Changes In FAA Medical Policy

WASHINGTON, D.C. – The FAA posted changes on April 9 to the “Guide For Aviation Medical Examiners” that will streamline the medical certification process for pilots with certain medical conditions that previously required special issuance authorizations.

A new program, known as “Conditions the AME Can Issue” (CACI), resulted in medical certification changes for pilots with arthritis, asthma, glaucoma, hepatitis C, hypertension, hypothyroidism, migraine and chronic headaches, pre-diabetes (metabolic syndrome, impaired fasting glucose, insulin resistance, glucose elevation/intolerance), and renal cancer. These conditions previously required an initial FAA special issuance authorization before an AME could issue a medical certificate. Under the new policy, the AME is authorized to issue a normal duration medical certificate at the time of examination if the applicant provides adequate documentation showing good control of the condition. A specification worksheet for each of the conditions will include the medical documentation required to satisfy the AME and the FAA that the condition is stable.

AOPA has for many years supported the philosophy that AMEs should be granted broader authority to issue medical certificates to their airmen. That advocacy resulted in the “AME-Assisted Special Issuance” (AASI) program that the FAA adopted years ago as the predecessor to the CACI program, and allowed the AME to issue subsequent medical certificates under special issuance authorizations following initial approval from the FAA. The CACI program is the next iteration in that process of reducing the up-front oversight of airman medical certification.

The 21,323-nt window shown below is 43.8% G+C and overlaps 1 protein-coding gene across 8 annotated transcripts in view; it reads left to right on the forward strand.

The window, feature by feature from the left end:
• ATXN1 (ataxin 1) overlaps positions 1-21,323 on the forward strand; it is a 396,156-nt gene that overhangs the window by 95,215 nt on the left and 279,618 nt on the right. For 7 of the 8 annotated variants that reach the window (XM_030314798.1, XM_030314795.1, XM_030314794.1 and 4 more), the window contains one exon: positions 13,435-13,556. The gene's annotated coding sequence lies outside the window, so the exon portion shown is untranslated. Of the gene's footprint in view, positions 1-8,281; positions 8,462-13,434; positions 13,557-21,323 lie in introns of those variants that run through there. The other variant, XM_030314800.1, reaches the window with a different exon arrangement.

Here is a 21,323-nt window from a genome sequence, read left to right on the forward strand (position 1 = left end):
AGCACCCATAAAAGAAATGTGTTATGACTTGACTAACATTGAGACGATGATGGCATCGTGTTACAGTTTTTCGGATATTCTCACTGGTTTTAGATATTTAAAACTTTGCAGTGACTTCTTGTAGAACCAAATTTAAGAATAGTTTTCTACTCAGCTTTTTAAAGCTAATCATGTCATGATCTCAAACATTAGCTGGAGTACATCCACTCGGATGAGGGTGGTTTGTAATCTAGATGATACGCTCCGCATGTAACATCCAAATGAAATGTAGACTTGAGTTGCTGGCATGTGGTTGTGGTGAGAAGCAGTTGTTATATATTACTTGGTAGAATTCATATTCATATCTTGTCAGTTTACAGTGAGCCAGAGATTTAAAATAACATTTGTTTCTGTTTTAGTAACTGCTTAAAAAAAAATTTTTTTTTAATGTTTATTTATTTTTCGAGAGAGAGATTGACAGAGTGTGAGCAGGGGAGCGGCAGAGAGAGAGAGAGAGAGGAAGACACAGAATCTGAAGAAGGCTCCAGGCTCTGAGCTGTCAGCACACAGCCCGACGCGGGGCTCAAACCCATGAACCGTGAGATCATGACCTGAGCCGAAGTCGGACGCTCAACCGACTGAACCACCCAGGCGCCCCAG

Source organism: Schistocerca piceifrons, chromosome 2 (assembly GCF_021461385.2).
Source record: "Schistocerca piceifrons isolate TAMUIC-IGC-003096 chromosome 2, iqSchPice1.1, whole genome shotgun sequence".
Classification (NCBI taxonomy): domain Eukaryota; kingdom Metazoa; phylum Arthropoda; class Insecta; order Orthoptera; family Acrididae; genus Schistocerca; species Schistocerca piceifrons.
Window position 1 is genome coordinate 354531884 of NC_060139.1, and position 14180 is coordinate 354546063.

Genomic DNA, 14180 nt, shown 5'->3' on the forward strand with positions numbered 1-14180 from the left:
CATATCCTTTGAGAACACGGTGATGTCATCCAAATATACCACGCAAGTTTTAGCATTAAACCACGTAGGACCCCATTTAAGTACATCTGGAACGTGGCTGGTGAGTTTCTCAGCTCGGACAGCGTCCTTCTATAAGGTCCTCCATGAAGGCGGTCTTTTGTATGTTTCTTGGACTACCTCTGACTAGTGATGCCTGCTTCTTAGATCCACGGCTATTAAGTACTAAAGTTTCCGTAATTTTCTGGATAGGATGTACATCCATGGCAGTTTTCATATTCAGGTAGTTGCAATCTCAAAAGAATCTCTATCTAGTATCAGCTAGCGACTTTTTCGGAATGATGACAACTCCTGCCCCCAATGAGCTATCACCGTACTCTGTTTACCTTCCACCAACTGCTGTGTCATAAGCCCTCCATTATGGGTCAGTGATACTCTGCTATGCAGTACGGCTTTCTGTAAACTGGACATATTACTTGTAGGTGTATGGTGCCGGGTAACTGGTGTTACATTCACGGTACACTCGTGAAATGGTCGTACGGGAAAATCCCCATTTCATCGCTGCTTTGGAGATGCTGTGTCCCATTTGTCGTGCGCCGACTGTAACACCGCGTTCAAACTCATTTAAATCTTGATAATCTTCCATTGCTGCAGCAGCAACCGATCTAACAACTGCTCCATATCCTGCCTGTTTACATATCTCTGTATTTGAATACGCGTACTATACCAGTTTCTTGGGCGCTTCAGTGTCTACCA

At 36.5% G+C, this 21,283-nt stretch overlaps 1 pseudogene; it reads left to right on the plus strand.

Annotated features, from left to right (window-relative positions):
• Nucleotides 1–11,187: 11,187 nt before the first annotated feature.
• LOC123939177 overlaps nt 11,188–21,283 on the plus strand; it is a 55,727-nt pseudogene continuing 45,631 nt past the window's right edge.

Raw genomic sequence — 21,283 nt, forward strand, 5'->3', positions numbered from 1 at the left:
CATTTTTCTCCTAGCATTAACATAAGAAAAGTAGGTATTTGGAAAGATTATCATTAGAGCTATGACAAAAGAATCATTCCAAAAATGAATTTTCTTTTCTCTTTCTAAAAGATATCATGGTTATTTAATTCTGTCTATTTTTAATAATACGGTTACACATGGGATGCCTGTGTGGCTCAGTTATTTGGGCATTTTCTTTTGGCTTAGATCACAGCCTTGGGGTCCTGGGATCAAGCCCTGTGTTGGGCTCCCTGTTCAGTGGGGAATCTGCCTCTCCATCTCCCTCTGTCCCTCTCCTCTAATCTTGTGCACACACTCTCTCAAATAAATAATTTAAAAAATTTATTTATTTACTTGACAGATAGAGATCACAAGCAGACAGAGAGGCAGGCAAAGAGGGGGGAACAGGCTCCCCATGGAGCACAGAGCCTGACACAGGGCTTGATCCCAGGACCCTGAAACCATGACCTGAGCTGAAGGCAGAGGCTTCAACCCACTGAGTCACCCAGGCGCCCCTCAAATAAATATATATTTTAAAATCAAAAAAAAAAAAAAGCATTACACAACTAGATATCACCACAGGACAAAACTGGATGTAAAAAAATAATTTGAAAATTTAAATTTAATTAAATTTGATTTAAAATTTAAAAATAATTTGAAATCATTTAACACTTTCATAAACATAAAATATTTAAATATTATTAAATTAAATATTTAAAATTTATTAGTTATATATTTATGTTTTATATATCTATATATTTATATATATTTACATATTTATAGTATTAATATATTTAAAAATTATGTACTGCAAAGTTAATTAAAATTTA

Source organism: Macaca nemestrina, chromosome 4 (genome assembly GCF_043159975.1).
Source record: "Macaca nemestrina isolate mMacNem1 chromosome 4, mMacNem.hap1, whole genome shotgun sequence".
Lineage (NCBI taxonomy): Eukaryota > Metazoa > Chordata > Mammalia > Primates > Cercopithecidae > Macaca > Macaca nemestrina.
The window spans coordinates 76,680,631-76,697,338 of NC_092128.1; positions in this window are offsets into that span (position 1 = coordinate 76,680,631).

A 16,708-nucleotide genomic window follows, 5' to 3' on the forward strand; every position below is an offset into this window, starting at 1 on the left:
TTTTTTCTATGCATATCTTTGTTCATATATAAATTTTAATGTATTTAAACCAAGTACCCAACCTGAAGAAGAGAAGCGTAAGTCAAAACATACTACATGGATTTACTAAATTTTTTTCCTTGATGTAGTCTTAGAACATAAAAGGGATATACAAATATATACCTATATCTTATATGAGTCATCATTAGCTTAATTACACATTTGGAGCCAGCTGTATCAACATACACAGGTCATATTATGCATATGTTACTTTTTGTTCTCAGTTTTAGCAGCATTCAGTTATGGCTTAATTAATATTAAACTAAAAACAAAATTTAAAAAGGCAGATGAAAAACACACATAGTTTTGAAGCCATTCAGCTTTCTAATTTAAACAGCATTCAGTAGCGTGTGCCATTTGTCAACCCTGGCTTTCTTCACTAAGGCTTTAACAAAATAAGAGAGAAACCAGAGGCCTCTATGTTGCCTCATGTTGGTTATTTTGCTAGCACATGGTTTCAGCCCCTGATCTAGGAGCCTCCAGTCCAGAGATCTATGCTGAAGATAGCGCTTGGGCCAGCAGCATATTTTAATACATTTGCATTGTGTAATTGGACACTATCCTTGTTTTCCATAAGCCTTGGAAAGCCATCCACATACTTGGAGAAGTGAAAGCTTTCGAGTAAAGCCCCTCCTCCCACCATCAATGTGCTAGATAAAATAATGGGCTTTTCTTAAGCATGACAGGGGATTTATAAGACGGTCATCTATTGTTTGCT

This program follows another recent change to FAA policy regarding certain cardiac conditions. Just recently, the FAA announced that the recovery and stabilization period after coronary artery stenting was reduced from six (6) months to three (3) months, another positive step toward getting pilots back in the air sooner after successful treatment for serious medical conditions (AOPA).

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